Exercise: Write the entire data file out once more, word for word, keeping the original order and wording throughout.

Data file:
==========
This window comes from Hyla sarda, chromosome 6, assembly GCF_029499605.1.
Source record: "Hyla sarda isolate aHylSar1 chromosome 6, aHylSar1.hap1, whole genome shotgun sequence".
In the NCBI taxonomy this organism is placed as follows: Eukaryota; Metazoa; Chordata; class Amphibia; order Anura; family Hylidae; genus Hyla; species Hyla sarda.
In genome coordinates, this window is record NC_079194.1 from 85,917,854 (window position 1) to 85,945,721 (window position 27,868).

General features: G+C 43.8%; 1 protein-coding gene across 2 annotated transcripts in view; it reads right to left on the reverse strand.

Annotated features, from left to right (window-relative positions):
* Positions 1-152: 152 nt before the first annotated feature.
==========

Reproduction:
This window comes from Hyla sarda, chromosome 6, assembly GCF_029499605.1.
Source record: "Hyla sarda isolate aHylSar1 chromosome 6, aHylSar1.hap1, whole genome shotgun sequence".
In the NCBI taxonomy this organism is placed as follows: Eukaryota; Metazoa; Chordata; class Amphibia; order Anura; family Hylidae; genus Hyla; species Hyla sarda.
In genome coordinates, this window is record NC_079194.1 from 85,917,854 (window position 1) to 85,945,721 (window position 27,868).

General features: G+C 43.8%; 1 protein-coding gene across 2 annotated transcripts in view; it reads right to left on the reverse strand.

Annotated features, from left to right (window-relative positions):
* Positions 1-152: 152 nt before the first annotated feature.